1. For the first time ever, I watched the Thursday and Friday action of the Masters golf tournament. Today's competition was thrilling. Players not only made one precision shot or one imaginative recovery after another, but the day ended with sixteen players within three shots of one another. Five players are tied for the lead, a record for the end of play on Friday. Honestly, with so many lead changes, so many players moving up and down the leaderboard, I had to remind myself that it wasn't Sunday, that this wasn't the final round. I can't (won't?) predict what will happen this weekend; it will be fascinating and exciting to see if any players break loose from this gridlock or if we'll continue to see sixteen or more players in contention all through the weekend.
2. After breakfast at Sam's this morning, I shopped at Yoke's and, later in the day, I made a rice salad, combining jasmine rice, a medley of red, yellow, and orange peppers, cucumber, cilantro, roasted almonds, olive oil, and vinegar. I forgot to buy kalamata olives. I especially enjoy pouring olive brine in rice salad. Without it, I poured the brine from a jar of pepperoncini into the salad. It was a great idea. I think I'll go the next step and chop up some pepperoncini into the salad I have left over.
3. Last summer, I watched all but the eighth episode of Ric Burns' New York: A Documentary Film. Until recently, this was the final episode of this series. It examines the catastrophe of September 11, 2001 when the World Trade Center's North and South Towers were destroyed by hijacked passenger jets. Until this evening, I had avoided watching this episode. It's a three hour long episode. Over the years, I've wanted to get as much distance as possible from the events of September 11, 2001 before trying to learn more about what happened that day. When terrible things happen, I never trust the coverage and stories that immediately come out -- such horrors are so volatile. On that catastrophic day, I did not watch television coverage all day or the following weeks. I wanted to wait.
My wait started to end in 2012 when I first visited the site where the catastrophe occurred. I visited St. Paul's Chapel of Trinity Church, an Episcopal house of worship very close to where the attacks occurred, but which remained, physically and spiritually and miraculously intact in the aftermath of the explosion. Rescue and recovery workers streamed into St. Paul's Chapel throughout the day and night in the days and weeks following the attacks to worship, pray, think, clean up, and rest. Volunteers fed these workers. My visit to this place moved me.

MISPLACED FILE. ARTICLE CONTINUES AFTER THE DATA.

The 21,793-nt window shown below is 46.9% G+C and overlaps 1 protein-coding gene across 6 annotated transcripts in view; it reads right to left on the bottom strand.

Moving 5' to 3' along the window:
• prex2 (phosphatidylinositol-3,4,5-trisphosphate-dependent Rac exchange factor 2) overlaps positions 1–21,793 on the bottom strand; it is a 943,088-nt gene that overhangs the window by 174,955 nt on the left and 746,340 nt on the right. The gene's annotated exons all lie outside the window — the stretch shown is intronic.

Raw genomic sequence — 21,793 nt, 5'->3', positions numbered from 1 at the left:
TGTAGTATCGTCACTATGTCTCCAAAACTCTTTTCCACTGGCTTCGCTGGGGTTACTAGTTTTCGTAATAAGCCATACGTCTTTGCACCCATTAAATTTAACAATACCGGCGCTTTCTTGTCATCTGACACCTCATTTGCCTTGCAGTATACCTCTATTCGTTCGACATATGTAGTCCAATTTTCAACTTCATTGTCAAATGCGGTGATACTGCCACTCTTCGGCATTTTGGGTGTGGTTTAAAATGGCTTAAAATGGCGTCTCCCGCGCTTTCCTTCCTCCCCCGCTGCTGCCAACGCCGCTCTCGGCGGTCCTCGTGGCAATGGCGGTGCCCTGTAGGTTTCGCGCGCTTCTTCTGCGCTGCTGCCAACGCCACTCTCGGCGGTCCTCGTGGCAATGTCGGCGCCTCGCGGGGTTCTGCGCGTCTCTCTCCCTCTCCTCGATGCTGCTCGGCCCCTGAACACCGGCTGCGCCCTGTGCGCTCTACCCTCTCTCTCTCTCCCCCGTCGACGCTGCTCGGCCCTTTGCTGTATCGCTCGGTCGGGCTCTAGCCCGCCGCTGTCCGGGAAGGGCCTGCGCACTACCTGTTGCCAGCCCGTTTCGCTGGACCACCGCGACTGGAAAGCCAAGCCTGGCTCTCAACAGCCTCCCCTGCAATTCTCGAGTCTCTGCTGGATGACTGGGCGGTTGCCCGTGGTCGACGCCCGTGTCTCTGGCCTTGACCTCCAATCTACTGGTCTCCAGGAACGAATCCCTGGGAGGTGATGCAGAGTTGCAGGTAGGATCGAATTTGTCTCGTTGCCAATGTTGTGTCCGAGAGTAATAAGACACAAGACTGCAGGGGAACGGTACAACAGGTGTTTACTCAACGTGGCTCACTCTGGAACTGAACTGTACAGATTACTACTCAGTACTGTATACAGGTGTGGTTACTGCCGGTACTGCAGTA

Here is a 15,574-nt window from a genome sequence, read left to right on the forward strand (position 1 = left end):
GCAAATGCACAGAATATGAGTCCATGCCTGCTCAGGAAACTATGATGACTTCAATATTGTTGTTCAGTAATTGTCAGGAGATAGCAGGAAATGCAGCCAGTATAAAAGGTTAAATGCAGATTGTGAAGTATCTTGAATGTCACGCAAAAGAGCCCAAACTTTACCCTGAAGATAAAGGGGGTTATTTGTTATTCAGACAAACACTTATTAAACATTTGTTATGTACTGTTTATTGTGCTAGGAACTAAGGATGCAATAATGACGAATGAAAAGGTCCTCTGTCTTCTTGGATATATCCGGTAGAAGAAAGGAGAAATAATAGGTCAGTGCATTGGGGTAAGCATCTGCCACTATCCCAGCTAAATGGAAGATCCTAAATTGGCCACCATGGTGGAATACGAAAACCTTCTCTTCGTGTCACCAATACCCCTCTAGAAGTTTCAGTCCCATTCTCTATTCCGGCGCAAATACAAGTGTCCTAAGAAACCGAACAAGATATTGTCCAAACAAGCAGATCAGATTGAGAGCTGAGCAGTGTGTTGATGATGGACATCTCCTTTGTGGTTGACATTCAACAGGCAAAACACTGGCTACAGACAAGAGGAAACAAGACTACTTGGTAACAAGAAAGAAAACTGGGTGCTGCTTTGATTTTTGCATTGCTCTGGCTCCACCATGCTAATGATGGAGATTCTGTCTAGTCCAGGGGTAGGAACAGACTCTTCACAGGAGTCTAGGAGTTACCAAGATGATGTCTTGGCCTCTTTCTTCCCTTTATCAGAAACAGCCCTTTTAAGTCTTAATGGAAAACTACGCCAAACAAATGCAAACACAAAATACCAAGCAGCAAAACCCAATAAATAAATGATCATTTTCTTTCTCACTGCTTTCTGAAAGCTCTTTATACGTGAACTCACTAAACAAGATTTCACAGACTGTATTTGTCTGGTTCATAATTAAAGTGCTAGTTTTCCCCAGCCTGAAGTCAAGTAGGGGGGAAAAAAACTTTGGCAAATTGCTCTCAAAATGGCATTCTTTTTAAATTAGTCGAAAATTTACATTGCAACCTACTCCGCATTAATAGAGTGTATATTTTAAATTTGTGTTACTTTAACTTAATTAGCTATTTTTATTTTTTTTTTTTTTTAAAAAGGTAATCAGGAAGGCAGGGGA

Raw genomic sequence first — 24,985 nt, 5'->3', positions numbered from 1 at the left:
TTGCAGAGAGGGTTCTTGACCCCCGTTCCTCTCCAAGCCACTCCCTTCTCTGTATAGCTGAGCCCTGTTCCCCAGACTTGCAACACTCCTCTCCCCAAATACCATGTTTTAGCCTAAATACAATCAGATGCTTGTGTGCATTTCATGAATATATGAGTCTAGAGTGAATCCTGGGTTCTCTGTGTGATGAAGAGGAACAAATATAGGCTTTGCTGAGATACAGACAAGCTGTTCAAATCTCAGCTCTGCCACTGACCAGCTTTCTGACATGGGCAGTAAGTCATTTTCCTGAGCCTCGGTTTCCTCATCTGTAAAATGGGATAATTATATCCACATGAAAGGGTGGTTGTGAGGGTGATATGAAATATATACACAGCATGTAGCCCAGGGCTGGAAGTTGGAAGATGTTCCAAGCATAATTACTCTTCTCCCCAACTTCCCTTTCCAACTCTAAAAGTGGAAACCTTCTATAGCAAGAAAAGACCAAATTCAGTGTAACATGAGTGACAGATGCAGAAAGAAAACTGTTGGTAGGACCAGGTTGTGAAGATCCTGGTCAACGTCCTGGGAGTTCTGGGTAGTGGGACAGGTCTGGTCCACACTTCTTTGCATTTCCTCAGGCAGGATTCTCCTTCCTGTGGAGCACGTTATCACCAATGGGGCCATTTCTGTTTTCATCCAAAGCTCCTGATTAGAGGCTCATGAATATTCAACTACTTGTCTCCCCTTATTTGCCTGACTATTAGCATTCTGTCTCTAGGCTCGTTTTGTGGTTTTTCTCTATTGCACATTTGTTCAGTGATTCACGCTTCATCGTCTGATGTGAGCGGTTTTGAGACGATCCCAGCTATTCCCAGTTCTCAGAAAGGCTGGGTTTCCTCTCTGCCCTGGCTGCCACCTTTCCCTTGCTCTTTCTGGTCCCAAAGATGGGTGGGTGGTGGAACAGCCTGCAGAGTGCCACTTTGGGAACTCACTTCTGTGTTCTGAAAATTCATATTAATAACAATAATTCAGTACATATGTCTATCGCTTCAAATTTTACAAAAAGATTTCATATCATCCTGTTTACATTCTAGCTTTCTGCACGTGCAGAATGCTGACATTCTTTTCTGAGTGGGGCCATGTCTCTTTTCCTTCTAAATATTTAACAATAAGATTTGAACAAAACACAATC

In March of 2017, Ed, Mike, and I spent a Sunday in Lower Manhattan. We went on a guided walking tour of the area around where the World Trade Center towers once stood. We went to the top of World Trade Center One, the main building of the rebuilt World Trade Center complex. More and more of what happened that day sunk in. We also went to O'Hara's, an Irish bar that was crippled by the attacks. We looked through a binder of pictures documenting what happened on Sept. 11, 2001, at the damage done to this bar, and at pictures documenting its recovery.
I didn't realize that this episode of New York, entitled "The Center of the World, 1946-2003", was really a history of the World Trade Center towers, how they were imagined, conceived, and constructed, of the political conflicts involved in getting them built, and how they represented David Rockefeller and the Port Authority's vision of moving Lower Manhattan into a transformed future.
The history was fascinating and connected smartly with narrative threads developed in earlier episodes of the series.
As a result, when the episode made its transition out of the growth of globalization in the 1990s into telling its version of the attacks on September 11th, we, as viewers, had a deep understanding of what the World Trade Center embodied philosophically made it an attack target and what the towers represented has a feat of engineering that was destroyed.
Until this evening, I had never viewed the images of that day in a concentrated way. This documentary did not sensationalize what happened, didn't create false melodrama. The images were horrifying. They needed little narration or comment from the documentary. Those images don't need my commentary either.
As the episode concluded, it emphasized the mammoth task of cleaning up the site and recovering the dead. It presented closing interviews with Pete Hamill, Mario Cuomo, and others who marveled at the indefatigable spirit of the people of New York City, at the deep reservoirs of expertise, goodness, and service that New Yorkers drew upon to help one another and recover from the September 11th attacks.